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[pahrt] /pɑrt/
a portion or division of a whole that is separate or distinct; piece, fragment, fraction, or section; constituent:
the rear part of the house; to glue the two parts together.
an essential or integral attribute or quality:
a sense of humor is part of a healthy personality.
a section or division of a literary work.
a portion, member, or organ of an animal body.
any of a number of more or less equal quantities that compose a whole or into which a whole is divided:
Use two parts sugar to one part cocoa.
an allotted portion; share.
Usually, parts.
  1. a region, quarter, or district:
    a journey to foreign parts.
  2. a quality or attribute establishing the possessor as a person of importance or superior worth:
    Being both a diplomat and a successful businesswoman, she is widely regarded as a woman of parts.
either of the opposing sides in a contest, question, agreement, etc.
the dividing line formed in separating the hair of the head and combing it in different directions.
a constituent piece of a machine or tool either included at the time of manufacture or set in place as a replacement for the original piece.
  1. the written or printed matter extracted from the score that a single performer or section uses in the performance of concerted music:
    a horn part.
  2. a section or division of a composition:
    the allegro part of the first movement.
participation, interest, or concern in something; role:
The neighbors must have had some part in planning the surprise party.
a person's share in or contribution to some action; duty, function, or office:
You must do your part if we're to finish by tonight.
a character or role acted in a play or sustained in real life.
verb (used with object)
to divide (a thing) into parts; break; cleave; divide.
to comb (the hair) away from a dividing line.
to divide into shares; distribute in parts; apportion.
to put or keep apart; separate:
They parted the calves from the herd.
  1. to separate (silver) from gold in refining.
  2. to cut (one part) away from a piece, as an end from a billet.
  3. to keep the surface of (a casting) separate from the sand of the mold.
Obsolete. to leave.
verb (used without object)
to be or become divided into parts; break or cleave:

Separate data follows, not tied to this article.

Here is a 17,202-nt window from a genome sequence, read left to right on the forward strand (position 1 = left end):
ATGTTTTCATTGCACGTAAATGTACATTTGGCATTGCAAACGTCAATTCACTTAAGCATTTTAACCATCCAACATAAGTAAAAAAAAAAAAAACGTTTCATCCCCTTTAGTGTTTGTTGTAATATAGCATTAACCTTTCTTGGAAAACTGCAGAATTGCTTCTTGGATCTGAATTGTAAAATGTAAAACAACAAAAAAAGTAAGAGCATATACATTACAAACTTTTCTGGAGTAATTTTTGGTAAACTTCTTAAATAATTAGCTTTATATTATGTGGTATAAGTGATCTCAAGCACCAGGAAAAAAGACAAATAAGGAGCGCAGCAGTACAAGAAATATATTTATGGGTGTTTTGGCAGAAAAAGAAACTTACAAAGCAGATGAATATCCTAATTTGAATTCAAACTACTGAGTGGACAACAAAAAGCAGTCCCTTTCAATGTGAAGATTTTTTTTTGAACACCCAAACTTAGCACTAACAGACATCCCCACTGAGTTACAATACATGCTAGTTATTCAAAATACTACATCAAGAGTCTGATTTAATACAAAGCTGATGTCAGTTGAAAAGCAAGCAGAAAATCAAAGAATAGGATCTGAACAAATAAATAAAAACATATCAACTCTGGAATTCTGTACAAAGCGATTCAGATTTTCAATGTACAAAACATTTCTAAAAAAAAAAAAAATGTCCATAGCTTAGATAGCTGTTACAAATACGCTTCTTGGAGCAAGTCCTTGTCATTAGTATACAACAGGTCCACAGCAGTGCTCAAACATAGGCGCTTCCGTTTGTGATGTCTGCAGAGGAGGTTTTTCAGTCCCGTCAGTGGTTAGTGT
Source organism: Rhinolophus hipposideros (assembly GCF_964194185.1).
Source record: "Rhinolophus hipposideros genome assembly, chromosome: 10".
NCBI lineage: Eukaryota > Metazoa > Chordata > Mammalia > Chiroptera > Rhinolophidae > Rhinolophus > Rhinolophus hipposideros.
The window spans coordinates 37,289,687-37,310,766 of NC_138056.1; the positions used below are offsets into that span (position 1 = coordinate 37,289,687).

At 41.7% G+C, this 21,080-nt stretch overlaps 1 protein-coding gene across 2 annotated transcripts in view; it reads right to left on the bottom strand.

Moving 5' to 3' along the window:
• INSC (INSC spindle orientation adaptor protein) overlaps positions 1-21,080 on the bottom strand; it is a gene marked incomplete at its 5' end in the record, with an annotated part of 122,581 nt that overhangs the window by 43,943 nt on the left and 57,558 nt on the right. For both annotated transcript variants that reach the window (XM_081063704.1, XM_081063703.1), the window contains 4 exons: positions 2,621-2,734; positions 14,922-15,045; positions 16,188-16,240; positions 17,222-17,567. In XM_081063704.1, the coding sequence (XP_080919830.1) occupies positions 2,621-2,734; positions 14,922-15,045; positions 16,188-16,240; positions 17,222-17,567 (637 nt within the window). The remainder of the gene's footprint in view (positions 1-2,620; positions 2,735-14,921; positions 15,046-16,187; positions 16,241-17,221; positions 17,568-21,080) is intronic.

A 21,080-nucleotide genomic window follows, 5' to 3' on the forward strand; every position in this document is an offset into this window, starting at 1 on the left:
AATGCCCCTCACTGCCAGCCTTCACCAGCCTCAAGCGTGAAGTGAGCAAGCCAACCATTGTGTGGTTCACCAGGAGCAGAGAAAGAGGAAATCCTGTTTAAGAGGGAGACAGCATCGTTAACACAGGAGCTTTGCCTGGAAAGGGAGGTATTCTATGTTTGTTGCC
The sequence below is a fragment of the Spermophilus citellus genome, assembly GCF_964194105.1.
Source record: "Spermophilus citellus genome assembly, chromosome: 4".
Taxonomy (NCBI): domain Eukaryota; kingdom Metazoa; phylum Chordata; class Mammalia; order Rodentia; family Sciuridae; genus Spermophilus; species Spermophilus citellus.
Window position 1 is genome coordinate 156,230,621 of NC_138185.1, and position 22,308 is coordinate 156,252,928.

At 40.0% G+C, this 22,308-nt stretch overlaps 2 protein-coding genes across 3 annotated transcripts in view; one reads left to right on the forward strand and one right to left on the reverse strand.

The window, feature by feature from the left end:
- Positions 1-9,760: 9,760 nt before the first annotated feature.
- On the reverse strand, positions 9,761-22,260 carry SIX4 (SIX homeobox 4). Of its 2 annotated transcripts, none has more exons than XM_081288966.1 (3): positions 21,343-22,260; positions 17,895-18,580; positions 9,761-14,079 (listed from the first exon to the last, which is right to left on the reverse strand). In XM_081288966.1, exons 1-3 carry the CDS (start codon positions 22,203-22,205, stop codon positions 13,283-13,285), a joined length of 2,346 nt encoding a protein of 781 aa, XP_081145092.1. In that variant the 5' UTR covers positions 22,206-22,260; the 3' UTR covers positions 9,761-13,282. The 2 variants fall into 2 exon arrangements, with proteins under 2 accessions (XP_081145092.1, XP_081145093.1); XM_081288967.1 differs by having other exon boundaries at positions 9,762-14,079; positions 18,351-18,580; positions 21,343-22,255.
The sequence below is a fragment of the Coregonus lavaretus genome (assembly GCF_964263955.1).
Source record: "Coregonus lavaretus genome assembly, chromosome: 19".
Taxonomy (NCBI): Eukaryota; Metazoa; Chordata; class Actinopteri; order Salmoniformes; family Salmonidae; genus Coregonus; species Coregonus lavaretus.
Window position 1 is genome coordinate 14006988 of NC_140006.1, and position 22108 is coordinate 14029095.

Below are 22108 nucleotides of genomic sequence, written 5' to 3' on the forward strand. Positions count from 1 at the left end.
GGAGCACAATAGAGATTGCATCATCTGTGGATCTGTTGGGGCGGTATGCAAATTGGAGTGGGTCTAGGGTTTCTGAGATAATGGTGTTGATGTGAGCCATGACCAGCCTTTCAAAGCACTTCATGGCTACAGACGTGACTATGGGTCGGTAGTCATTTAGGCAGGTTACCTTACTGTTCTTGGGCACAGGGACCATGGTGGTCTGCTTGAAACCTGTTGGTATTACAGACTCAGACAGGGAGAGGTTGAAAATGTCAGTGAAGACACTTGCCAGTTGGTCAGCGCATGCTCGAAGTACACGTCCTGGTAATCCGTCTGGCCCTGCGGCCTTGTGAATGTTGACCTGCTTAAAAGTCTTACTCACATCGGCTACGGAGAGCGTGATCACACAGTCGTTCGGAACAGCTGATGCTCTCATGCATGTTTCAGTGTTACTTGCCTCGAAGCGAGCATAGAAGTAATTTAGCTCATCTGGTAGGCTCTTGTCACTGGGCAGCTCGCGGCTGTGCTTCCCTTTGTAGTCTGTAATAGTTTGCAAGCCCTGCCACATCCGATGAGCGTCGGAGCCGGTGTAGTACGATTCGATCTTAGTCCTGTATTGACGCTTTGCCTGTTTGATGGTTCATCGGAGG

The oil tanker parted amidships.
to go or come apart; separate, as two or more things.
to go apart from or leave one another, as persons:
We'll part no more.
to be or become separated from something else (usually followed by from).
Nautical. to break or become torn apart, as a cable.
to depart.
to die.
partial; of a part:
part owner.
in part; partly:
part black.
Verb phrases
part with, to give up (property, control, etc.); relinquish:
to part with one's money.
for one's part, as far as concerns one:
For my part, you can do whatever you please.
for the most part, with respect to the greatest part; on the whole; generally; usually; mostly:
They are good students, for the most part.
in good part,
  1. without offense; in a good-natured manner; amiably:
    She was able to take teasing in good part.
  2. to a great extent; largely:
    His success is in good part ascribable to dogged determination.
in part, in some measure or degree; to some extent; partly; partially:
The crop failure was due in part to unusual weather conditions.
on the part of,
  1. so far as pertains to or concerns one:
    He expressed appreciation on the part of himself and his colleagues.
  2. as done or manifested by:
    attention on the part of the audience.
Also, on one's part.
part and parcel, an essential, necessary, or integral part:
Her love for her child was part and parcel of her life.
part company,
  1. to bid farewell or go separate ways; leave one another.
  2. to dissolve a personal affiliation, relationship, etc., especially because of irreconcilable differences.
  3. to disagree.
take part, to participate; share or partake:
They refused to take part in any of the activities of the community.
take someone's part, to align oneself with; support; defend:
His parents took his part, even though he was obviously in the wrong.
Origin of part
before 1000; (noun) Middle English (< Old French < L), Old English < Latin part- (stem of pars) piece, portion; (v.) Middle English parten < Old French partir < Latin partīre, derivative of pars
Related forms
multipart, adjective
subpart, noun
1. component, ingredient, division, sector. Part, piece, portion, segment, section, fraction, fragment refer to something that is less than the whole. Part is the general word: part of a house. A piece suggests a part which is itself a complete unit or it may mean an irregular fragment: a piece of pie; a piece of a broken vase. A portion is a part allotted or assigned to a person, purpose, etc.: a portion of food. A segment is often a part into which something separates naturally: a segment of an orange. Section suggests a relatively substantial, clearly separate part that fits closely with other parts to form a whole: a section of a fishing rod, a book. Fraction suggests a less substantial but still clearly delimited part, often separate from other parts: a fraction of his former income. Fragment suggests a broken, inconsequential, incomplete part, with irregular or imprecise outlines or boundaries: a fragment of broken pottery, of information. 6. apportionment, lot. 13. responsibility. 18. sever, sunder, dissociate, disconnect, disjoin, detach.
1. whole. 15. join. Unabridged
Based on the Random House Dictionary, © Random House, Inc. 2018.
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Examples from the Web for take part
Contemporary Examples
Historical Examples
  • The weather now began to take part in the general agitation.

    The Underdog F. Hopkinson Smith
  • But his modesty would not permit him to take part in such a demonstration.

    Self-Help Samuel Smiles
  • “We will be ready to take part in the first battle that takes place,” said Ben.